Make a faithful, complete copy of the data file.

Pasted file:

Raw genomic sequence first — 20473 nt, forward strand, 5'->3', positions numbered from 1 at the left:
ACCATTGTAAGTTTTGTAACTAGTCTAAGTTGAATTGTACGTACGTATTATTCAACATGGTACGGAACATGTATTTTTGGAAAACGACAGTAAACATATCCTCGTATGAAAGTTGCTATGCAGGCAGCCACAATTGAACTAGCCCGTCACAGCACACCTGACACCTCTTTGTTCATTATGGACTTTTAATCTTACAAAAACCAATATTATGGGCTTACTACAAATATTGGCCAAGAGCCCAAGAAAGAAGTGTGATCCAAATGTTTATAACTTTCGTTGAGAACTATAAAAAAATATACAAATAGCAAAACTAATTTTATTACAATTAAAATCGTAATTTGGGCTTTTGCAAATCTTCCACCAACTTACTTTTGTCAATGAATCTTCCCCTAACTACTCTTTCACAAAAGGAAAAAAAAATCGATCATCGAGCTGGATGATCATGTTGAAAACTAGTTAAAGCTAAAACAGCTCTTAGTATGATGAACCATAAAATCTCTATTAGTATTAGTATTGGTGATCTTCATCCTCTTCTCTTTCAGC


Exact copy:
Raw genomic sequence first — 20473 nt, forward strand, 5'->3', positions numbered from 1 at the left:
ACCATTGTAAGTTTTGTAACTAGTCTAAGTTGAATTGTACGTACGTATTATTCAACATGGTACGGAACATGTATTTTTGGAAAACGACAGTAAACATATCCTCGTATGAAAGTTGCTATGCAGGCAGCCACAATTGAACTAGCCCGTCACAGCACACCTGACACCTCTTTGTTCATTATGGACTTTTAATCTTACAAAAACCAATATTATGGGCTTACTACAAATATTGGCCAAGAGCCCAAGAAAGAAGTGTGATCCAAATGTTTATAACTTTCGTTGAGAACTATAAAAAAATATACAAATAGCAAAACTAATTTTATTACAATTAAAATCGTAATTTGGGCTTTTGCAAATCTTCCACCAACTTACTTTTGTCAATGAATCTTCCCCTAACTACTCTTTCACAAAAGGAAAAAAAAATCGATCATCGAGCTGGATGATCATGTTGAAAACTAGTTAAAGCTAAAACAGCTCTTAGTATGATGAACCATAAAATCTCTATTAGTATTAGTATTGGTGATCTTCATCCTCTTCTCTTTCAGC